Today is D-Day. For our politicians and many Canadians, it's a day of incredible hypocrisy. Speeches will be made to reflect on our fallen soldiers, mentioning sacrifice and devotion to country. The Canadian public will hear the same remarks from last year, with a different spin, as politician after politician pays tribute using Parliamentarian feel-good words. But their words come across as empty, in light of their actions.
In less than a month, Stephen Harper's government will argue in Federal Court that our war dead were not Canadian citizens. They'll be in a legal battle against the daughter of a Canadian war veteran who has been denied citizenship rights for decades. And that's just the half of it. The Canadian government will also assert that some of our war dead were simply 'registered aliens,' despite having been born in Canada and dying in uniform for their country.
And the cherry on top? You, the taxpayer, gets to foot their bill.
There must be a hundred better ways to spend public money than going to court to assert the absurd premise that our war dead were never Canadian citizens. Instead of booting out those who gave their lives for our freedoms, why not put the money towards something more productive, like health care or education?
The federal government's stance, for years, has been that Canadian citizenship only began officially in 1947, and that no one before that date was a legitimate citizen. This, despite documents provided to Canadian soldiers clearly stating that they were going to war fighting as Canadian citizens.
And yet, no member of any political party will argue in the House of Commons to change this policy. At the very least, won’t one MP put forth a motion to formally recognize our deceased soldiers? After all, they went to war being told they were citizens. But that's simply not our government's way.
Most of our MPs are ignorant — by choice — about Canada's citizenship law. I know this only too well, from experience. When I was to testify as an expert witness before the House Citizenship committee last year, they booted me out before I could utter a single word. Other experts on citizenship were invited to share their knowledge at citizenship committee meetings, only to be denied the right to speak. The Parliamentarians prefer ignorance over knowledge. How very undemocratic.
As an advocate of the Lost Canadians — legitimate Canadians who have been denied citizenship due to outdated provisions of past laws — my group is fighting archaic and discriminatory laws from the 1800s that are still being enforced today. Citizenship bureaucrats have convinced our MPs that the big bang of Canadian citizenship began on January 1, 1947. This is completely untrue. From numerous Supreme Court decisions to legislation, from earlier Governor General and prime minister declarations, evidence to the contrary is both overwhelming and conclusive.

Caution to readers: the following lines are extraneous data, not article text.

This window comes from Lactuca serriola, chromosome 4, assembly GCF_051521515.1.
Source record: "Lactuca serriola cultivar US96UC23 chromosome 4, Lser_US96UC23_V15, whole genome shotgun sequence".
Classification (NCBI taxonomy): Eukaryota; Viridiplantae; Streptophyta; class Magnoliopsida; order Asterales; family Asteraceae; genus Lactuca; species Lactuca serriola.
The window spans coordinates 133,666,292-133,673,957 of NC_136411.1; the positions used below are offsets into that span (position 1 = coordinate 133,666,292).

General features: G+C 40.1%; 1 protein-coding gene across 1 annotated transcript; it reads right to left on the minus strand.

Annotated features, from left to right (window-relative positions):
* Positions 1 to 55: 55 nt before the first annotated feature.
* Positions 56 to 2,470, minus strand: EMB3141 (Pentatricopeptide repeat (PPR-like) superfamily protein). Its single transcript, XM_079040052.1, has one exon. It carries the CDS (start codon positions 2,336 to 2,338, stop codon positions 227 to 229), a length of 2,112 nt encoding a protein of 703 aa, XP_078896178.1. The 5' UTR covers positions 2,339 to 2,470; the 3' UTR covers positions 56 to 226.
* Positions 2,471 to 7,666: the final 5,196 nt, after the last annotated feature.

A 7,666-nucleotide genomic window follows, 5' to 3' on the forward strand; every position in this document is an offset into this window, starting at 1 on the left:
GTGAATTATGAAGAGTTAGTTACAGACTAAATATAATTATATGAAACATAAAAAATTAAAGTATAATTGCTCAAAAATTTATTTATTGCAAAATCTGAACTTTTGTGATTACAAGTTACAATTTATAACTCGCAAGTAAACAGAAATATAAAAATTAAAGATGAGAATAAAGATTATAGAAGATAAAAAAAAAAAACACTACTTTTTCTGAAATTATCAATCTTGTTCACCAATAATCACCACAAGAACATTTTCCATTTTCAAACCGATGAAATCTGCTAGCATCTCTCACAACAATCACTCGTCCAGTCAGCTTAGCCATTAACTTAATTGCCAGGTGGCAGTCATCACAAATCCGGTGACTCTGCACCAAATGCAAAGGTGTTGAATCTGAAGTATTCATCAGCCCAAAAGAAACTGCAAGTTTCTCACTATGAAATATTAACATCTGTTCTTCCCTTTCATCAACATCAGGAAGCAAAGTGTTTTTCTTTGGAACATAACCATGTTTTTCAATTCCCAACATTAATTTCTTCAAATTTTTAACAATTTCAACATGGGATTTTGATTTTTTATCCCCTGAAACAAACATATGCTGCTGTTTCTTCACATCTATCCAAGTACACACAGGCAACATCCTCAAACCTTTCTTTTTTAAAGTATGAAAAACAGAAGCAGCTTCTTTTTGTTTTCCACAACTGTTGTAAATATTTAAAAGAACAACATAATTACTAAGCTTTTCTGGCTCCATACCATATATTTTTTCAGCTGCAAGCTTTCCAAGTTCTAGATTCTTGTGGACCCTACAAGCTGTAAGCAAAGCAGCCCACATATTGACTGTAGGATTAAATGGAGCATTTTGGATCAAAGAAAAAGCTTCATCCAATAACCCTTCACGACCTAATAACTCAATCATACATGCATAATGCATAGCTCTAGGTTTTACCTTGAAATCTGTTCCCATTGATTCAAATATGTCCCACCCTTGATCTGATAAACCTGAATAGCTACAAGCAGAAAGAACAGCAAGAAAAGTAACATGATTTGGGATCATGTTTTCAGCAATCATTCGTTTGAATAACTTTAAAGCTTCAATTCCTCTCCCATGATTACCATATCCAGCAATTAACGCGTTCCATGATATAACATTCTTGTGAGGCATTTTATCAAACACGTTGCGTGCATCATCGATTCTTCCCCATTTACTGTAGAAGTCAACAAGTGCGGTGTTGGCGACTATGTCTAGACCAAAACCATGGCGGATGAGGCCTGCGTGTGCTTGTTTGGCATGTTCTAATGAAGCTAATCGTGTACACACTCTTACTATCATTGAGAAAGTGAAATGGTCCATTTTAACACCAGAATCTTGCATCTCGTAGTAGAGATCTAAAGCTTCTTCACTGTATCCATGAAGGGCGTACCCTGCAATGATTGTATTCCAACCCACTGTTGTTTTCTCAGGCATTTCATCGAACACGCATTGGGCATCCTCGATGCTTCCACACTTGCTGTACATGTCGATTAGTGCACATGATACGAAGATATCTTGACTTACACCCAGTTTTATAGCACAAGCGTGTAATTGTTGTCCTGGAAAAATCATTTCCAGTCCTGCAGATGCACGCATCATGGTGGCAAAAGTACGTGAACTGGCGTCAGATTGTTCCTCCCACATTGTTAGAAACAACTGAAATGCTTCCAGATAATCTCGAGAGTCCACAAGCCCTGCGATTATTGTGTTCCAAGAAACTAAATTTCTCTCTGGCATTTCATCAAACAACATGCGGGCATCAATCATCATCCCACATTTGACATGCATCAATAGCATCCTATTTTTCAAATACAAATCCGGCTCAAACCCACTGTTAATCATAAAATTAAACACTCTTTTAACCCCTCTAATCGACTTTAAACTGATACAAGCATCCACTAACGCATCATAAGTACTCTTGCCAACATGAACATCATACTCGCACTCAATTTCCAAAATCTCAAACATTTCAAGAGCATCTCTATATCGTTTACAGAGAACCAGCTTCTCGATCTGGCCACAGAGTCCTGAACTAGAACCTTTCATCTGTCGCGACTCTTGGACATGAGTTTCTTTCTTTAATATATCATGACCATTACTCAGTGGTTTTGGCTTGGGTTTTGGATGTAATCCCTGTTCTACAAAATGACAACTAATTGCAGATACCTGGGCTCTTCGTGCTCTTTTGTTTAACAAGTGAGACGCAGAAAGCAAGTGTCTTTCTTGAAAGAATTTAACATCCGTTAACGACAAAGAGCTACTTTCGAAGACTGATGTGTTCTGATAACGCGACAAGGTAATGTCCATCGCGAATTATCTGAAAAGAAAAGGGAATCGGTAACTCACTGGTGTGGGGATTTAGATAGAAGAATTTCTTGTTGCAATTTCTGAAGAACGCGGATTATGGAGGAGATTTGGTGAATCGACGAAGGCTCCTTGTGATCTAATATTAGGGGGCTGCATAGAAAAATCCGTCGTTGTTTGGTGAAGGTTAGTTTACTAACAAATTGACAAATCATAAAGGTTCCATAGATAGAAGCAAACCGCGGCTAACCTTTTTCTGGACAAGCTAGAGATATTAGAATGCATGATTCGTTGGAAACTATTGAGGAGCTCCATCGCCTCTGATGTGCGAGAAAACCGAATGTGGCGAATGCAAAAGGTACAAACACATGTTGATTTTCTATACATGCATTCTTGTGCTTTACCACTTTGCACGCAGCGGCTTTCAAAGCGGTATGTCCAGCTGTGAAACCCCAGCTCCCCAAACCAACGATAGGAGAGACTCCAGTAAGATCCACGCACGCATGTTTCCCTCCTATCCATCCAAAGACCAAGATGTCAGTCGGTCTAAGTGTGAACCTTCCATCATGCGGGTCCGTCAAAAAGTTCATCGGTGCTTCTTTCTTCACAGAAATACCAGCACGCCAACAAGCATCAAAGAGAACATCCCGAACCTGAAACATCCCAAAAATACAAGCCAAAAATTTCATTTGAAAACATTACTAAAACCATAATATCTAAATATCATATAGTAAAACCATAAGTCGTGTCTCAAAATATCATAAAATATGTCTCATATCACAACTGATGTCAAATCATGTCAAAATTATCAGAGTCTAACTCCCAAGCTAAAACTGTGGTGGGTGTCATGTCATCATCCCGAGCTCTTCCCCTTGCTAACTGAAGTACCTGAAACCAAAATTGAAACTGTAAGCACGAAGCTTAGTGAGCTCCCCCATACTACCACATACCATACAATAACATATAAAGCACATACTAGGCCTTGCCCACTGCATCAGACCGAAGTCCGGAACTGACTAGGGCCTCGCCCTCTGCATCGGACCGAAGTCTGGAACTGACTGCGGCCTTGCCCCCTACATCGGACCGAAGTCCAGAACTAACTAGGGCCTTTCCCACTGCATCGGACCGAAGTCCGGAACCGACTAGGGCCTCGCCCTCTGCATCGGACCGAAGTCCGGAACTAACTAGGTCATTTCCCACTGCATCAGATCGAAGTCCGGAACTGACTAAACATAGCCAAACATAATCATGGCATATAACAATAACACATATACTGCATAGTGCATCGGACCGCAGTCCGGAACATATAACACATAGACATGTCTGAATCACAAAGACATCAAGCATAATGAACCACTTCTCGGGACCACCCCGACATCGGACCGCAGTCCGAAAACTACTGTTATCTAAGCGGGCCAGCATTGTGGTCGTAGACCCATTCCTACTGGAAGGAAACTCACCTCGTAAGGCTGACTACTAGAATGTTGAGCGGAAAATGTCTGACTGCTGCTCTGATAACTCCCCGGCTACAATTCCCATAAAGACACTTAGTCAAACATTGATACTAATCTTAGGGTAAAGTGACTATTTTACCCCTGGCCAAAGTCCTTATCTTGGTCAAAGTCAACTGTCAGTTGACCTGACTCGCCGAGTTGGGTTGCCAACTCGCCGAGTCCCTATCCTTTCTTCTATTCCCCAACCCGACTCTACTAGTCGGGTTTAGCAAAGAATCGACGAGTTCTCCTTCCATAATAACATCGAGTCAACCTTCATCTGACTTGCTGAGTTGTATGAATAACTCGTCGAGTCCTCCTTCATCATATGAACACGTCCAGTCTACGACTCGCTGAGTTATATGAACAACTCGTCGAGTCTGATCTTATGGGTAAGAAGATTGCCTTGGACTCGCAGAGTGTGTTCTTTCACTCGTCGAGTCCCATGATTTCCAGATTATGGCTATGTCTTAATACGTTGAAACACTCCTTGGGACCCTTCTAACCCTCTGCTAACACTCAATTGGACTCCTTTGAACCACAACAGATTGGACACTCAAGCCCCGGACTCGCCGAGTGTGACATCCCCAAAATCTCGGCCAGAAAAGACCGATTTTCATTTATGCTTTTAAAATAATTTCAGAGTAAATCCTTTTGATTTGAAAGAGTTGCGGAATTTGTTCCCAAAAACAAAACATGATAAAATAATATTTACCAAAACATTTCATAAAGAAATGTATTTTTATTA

Canada had citizens, with rights, from the moment of Confederation. Yes, Canadians were "British subjects" (that only officially ended in 1977), but until then, citizenship co-existed with that status. How ironic it is that in 2013, the Attorney General of Canada argued — and the Supreme Court agreed — that the Métis were 'full citizens' of Canada in 1870.
It's preposterous for our bureaucrats to insist that our Canadian soldiers who died in the war were never citizens.
Their denial is not only insulting for relatives of the war dead, but causes havoc for thousands of people today. Some Canadians are being denied citizenship based on the notion that citizenship never existed before 1947. That means anyone born before that date could be subject to the discriminatory laws from yesteryear. I'll note some examples:
Guy Vallière, born in Montreal in 1926, went to his grave disenfranchised from the country he defended as a Canadian soldier in World War II, simply because he was born in wedlock. After suffering a stroke the government refused to touch his medical bills, rationalizing their rejection by saying he was property of his American father, and not his Canadian mother. Hence as a non-citizen he wasn't entitled to any help.
Marcel Gelinas, another WWII soldier, also came into this world in Montreal by way of an American father and Canadian mother. The government refuses to this day to recognize his citizenship.
Jackie Scott, now nearly seventy, is still being denied her rights as a citizen. Her crime was being born to a British war bride mother and Canadian soldier father. According to the laws at the time, she was deemed sole property of her British mother because she was born out of wedlock. Even though her parents married soon after and raised her in Ontario, she's still being denied Canadian citizenship. Scott applied twice, and was rejected both times.
Age, gender, family status, and racial discrimination is alive, well, and thriving in modern-day Canada. I mention race because the fate of the Canadian Chinese is also on the line. Prior to 1947, the federal government refused to recognize a Canadian-born Chinese baby as a citizen, choosing to label them instead as 'registered aliens.' To our Chinese war dead — and some Chinese Canadians fought in the war despite not yet having the right to vote — what an appalling way to be remembered.
Our soldiers put their lives on the line for a better, more accepting world, and against tyranny and injustice. Would any of them be proud, knowing this government continues denying citizenship to their children and some of their fellow vets, saying they aren’t worthy? I don’t think so.
It's time that Mr. Harper, Mr. Mulcair, Mr. Trudeau , Ms. May or any MP to put an end to this national travesty. Instead of making political hay with flowery speeches about D-Day, show us actions of acceptance. Our war heroes were ours. It's time we recognized them not as "aliens" or "British subjects" but as Canadian citizens.
Our war dead deserve better.